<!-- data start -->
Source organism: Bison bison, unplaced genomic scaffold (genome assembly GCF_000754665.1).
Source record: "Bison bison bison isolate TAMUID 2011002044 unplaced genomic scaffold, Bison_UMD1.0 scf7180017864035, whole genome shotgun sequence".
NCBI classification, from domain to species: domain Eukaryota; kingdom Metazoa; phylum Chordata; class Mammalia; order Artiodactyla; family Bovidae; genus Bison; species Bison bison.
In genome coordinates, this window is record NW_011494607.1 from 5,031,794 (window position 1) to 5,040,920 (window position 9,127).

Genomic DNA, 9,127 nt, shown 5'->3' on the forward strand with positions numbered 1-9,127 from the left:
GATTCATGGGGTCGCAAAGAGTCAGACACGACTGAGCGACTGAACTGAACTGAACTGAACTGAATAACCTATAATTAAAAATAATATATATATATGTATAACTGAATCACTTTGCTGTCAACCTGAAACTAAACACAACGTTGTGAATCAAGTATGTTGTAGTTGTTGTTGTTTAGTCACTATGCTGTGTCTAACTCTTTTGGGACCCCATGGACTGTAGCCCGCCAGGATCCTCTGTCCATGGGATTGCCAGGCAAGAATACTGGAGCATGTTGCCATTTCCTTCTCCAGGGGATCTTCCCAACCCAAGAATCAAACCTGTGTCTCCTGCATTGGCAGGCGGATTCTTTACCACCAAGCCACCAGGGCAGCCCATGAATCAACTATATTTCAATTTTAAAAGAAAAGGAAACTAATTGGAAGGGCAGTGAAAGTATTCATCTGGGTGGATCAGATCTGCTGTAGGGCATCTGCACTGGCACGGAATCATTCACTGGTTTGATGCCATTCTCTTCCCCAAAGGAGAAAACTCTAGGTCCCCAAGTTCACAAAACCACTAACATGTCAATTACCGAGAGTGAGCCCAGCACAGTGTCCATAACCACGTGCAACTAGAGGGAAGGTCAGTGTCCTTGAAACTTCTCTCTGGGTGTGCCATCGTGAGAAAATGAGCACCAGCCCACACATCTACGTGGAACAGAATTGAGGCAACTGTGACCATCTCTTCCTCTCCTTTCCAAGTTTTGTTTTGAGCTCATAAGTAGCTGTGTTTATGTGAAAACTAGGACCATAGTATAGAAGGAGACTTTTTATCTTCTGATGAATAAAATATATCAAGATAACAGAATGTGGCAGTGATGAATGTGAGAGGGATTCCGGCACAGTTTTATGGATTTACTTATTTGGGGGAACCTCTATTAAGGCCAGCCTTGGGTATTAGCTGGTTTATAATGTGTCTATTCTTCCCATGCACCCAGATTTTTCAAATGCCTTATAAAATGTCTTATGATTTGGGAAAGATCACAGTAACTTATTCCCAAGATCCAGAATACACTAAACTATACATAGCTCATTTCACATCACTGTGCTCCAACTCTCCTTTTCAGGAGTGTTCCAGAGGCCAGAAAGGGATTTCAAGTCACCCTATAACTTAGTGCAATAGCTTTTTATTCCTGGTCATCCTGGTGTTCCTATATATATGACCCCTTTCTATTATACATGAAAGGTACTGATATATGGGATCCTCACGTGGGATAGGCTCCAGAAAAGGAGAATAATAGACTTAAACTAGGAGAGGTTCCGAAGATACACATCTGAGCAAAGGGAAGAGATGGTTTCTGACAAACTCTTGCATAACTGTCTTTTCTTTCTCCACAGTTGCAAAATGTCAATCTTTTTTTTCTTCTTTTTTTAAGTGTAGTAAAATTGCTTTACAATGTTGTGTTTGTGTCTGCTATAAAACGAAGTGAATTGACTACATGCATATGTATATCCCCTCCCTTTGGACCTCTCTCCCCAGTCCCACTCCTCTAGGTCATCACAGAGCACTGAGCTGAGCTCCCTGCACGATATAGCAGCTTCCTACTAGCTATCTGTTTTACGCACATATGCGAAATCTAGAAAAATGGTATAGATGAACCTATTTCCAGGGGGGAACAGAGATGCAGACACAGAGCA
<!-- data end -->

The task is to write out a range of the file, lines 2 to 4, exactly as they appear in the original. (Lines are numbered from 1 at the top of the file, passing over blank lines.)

Source record: "Bison bison bison isolate TAMUID 2011002044 unplaced genomic scaffold, Bison_UMD1.0 scf7180017864035, whole genome shotgun sequence".
NCBI classification, from domain to species: domain Eukaryota; kingdom Metazoa; phylum Chordata; class Mammalia; order Artiodactyla; family Bovidae; genus Bison; species Bison bison.
In genome coordinates, this window is record NW_011494607.1 from 5,031,794 (window position 1) to 5,040,920 (window position 9,127).